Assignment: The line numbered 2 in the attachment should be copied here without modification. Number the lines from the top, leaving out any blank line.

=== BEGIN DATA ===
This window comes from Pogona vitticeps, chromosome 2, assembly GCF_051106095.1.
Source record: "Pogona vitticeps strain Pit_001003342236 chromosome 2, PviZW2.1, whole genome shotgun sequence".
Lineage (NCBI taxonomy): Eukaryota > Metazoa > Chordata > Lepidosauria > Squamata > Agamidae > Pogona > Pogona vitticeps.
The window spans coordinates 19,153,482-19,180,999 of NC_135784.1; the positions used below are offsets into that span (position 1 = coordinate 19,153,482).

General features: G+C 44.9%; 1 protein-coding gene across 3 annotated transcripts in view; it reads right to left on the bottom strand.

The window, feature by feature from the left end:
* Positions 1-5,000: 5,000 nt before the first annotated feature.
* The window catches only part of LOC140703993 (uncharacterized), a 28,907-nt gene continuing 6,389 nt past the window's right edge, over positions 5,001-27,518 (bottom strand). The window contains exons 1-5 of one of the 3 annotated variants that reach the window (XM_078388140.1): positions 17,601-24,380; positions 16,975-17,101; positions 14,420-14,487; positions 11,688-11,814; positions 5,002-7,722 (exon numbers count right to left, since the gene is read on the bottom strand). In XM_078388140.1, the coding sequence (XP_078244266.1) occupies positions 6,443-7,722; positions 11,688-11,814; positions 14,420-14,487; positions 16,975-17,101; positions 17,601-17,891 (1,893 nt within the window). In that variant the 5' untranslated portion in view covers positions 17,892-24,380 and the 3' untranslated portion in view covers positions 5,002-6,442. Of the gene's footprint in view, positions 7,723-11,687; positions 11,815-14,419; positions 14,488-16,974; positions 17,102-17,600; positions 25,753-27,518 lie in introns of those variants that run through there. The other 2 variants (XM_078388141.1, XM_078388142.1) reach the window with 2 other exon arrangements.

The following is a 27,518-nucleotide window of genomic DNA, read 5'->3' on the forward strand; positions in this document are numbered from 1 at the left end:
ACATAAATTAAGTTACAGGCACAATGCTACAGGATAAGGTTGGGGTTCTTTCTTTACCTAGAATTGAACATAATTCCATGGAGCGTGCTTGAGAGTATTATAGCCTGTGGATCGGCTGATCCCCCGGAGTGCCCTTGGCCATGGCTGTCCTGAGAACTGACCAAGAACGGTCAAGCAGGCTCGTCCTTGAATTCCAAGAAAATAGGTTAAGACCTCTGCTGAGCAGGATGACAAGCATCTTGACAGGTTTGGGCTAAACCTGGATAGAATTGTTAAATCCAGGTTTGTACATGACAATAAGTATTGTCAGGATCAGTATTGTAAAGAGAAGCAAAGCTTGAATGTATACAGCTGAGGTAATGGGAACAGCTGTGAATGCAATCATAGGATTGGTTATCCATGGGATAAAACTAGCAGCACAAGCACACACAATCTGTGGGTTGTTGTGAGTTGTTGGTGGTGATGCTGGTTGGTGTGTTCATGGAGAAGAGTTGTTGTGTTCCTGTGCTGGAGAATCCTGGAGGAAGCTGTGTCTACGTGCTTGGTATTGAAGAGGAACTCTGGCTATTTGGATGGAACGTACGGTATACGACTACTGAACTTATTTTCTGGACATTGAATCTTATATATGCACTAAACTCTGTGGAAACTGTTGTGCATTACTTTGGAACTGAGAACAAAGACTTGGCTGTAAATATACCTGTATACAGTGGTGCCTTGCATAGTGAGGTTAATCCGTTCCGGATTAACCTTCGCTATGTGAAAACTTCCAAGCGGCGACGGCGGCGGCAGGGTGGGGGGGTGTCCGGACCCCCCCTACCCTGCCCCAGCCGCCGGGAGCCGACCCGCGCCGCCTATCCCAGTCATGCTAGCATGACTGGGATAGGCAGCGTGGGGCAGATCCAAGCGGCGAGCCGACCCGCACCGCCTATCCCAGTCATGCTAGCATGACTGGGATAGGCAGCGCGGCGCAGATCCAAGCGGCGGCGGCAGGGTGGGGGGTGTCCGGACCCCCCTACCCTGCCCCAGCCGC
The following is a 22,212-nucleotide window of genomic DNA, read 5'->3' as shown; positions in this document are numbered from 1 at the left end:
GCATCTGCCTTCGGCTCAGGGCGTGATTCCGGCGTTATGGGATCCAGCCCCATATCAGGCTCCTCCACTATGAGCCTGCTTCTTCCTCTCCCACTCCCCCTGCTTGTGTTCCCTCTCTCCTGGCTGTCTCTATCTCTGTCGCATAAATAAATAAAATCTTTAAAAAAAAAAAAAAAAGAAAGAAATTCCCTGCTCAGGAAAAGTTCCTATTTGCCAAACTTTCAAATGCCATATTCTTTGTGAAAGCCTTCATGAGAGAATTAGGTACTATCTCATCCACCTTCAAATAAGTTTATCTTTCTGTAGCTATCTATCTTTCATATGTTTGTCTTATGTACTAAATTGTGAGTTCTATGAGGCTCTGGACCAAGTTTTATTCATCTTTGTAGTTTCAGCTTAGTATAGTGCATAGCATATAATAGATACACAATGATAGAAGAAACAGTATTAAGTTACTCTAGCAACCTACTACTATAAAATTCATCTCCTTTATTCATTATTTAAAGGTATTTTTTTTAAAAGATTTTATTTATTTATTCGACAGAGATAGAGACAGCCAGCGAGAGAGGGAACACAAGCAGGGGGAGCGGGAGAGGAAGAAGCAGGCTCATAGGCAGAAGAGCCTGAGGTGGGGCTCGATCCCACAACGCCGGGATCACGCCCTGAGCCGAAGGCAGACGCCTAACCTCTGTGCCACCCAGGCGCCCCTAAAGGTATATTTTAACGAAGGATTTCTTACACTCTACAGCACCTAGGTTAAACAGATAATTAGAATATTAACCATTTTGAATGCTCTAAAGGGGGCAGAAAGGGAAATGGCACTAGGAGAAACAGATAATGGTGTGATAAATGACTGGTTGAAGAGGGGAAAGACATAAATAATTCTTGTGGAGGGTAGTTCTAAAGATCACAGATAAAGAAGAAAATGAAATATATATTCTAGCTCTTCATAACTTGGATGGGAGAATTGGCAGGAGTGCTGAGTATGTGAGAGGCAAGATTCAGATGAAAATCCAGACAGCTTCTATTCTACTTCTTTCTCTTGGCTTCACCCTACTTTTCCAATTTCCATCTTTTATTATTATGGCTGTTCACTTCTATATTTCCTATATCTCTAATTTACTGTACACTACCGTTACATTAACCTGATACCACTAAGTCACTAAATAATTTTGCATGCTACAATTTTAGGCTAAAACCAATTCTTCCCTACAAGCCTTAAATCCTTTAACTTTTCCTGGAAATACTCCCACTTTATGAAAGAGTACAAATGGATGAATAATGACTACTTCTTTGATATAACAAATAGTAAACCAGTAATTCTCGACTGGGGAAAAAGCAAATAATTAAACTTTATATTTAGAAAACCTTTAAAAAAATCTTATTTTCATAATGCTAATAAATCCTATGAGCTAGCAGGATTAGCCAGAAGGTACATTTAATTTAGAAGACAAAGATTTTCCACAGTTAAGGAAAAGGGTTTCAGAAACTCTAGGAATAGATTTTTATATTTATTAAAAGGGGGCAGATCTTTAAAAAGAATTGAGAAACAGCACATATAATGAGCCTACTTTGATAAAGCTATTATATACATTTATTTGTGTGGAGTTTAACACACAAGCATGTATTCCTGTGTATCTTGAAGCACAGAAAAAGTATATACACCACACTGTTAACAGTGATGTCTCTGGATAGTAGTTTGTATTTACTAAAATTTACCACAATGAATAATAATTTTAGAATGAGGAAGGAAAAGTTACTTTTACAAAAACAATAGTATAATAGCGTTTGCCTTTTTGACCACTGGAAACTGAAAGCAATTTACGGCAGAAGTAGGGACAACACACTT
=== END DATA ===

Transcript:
Source record: "Pogona vitticeps strain Pit_001003342236 chromosome 2, PviZW2.1, whole genome shotgun sequence".